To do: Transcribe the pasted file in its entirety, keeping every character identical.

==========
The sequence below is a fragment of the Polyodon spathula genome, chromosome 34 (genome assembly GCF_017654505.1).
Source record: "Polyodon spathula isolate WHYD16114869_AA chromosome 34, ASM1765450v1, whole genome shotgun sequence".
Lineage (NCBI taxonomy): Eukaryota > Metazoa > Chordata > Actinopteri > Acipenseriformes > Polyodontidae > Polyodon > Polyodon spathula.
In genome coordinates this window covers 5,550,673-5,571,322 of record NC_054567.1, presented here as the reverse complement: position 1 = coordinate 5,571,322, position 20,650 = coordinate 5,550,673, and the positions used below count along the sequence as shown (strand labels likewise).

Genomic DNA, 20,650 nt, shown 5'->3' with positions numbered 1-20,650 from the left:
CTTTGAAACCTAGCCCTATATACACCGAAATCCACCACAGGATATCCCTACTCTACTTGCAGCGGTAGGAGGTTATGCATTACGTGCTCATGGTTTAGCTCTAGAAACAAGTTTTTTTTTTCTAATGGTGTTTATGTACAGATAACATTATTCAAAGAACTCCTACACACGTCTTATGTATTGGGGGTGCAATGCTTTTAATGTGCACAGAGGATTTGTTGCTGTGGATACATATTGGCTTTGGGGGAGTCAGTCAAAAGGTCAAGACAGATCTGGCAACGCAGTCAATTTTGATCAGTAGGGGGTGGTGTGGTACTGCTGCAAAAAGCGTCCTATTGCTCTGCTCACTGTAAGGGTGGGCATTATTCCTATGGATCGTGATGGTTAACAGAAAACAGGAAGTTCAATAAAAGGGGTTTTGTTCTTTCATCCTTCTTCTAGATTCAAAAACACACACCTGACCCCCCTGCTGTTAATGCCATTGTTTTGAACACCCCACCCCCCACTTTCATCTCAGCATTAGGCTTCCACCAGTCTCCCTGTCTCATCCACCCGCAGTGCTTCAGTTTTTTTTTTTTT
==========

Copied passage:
The sequence below is a fragment of the Polyodon spathula genome, chromosome 34 (genome assembly GCF_017654505.1).
Source record: "Polyodon spathula isolate WHYD16114869_AA chromosome 34, ASM1765450v1, whole genome shotgun sequence".
Lineage (NCBI taxonomy): Eukaryota > Metazoa > Chordata > Actinopteri > Acipenseriformes > Polyodontidae > Polyodon > Polyodon spathula.
In genome coordinates this window covers 5,550,673-5,571,322 of record NC_054567.1, presented here as the reverse complement: position 1 = coordinate 5,571,322, position 20,650 = coordinate 5,550,673, and the positions used below count along the sequence as shown (strand labels likewise).

Genomic DNA, 20,650 nt, shown 5'->3' with positions numbered 1-20,650 from the left:
CTTTGAAACCTAGCCCTATATACACCGAAATCCACCACAGGATATCCCTACTCTACTTGCAGCGGTAGGAGGTTATGCATTACGTGCTCATGGTTTAGCTCTAGAAACAAGTTTTTTTTTTCTAATGGTGTTTATGTACAGATAACATTATTCAAAGAACTCCTACACACGTCTTATGTATTGGGGGTGCAATGCTTTTAATGTGCACAGAGGATTTGTTGCTGTGGATACATATTGGCTTTGGGGGAGTCAGTCAAAAGGTCAAGACAGATCTGGCAACGCAGTCAATTTTGATCAGTAGGGGGTGGTGTGGTACTGCTGCAAAAAGCGTCCTATTGCTCTGCTCACTGTAAGGGTGGGCATTATTCCTATGGATCGTGATGGTTAACAGAAAACAGGAAGTTCAATAAAAGGGGTTTTGTTCTTTCATCCTTCTTCTAGATTCAAAAACACACACCTGACCCCCCTGCTGTTAATGCCATTGTTTTGAACACCCCACCCCCCACTTTCATCTCAGCATTAGGCTTCCACCAGTCTCCCTGTCTCATCCACCCGCAGTGCTTCAGTTTTTTTTTTTTT